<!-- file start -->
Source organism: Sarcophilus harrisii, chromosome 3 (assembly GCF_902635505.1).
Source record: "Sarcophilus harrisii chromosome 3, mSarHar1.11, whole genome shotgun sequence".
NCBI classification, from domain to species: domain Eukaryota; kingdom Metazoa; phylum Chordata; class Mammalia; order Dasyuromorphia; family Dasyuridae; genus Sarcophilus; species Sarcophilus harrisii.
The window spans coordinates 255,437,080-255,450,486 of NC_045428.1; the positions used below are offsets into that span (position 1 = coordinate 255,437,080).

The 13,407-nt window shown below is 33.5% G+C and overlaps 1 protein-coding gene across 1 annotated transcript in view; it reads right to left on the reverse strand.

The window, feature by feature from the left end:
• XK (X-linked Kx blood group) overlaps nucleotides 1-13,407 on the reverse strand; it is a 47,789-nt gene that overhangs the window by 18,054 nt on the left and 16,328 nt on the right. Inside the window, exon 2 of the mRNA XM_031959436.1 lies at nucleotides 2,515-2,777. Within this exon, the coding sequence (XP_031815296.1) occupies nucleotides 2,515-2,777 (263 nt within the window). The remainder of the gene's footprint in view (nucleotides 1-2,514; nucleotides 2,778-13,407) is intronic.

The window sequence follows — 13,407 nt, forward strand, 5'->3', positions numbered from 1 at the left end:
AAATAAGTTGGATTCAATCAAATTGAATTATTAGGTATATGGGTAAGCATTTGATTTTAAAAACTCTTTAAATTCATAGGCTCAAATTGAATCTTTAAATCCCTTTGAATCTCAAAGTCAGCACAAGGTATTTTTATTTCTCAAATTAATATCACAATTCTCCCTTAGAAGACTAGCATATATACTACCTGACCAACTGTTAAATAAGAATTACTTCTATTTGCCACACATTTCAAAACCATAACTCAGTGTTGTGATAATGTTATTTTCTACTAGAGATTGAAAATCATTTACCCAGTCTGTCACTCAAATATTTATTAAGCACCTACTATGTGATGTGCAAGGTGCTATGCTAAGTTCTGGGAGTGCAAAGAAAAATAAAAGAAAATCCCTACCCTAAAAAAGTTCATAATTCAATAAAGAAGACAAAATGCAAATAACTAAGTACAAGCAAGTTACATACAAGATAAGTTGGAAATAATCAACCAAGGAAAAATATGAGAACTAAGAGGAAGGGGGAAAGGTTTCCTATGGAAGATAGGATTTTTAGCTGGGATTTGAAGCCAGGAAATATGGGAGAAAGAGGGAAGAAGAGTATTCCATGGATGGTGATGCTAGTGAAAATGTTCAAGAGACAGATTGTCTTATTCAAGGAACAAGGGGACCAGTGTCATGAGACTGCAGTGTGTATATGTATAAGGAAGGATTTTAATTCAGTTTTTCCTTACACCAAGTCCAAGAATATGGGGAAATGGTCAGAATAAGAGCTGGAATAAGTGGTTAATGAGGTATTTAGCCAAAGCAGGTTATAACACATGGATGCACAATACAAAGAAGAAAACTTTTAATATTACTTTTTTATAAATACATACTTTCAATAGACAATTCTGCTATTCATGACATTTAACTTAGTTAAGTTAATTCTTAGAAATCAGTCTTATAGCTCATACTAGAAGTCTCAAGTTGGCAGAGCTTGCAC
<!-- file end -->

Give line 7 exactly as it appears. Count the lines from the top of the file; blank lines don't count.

• XK (X-linked Kx blood group) overlaps nucleotides 1-13,407 on the reverse strand; it is a 47,789-nt gene that overhangs the window by 18,054 nt on the left and 16,328 nt on the right. Inside the window, exon 2 of the mRNA XM_031959436.1 lies at nucleotides 2,515-2,777. Within this exon, the coding sequence (XP_031815296.1) occupies nucleotides 2,515-2,777 (263 nt within the window). The remainder of the gene's footprint in view (nucleotides 1-2,514; nucleotides 2,778-13,407) is intronic.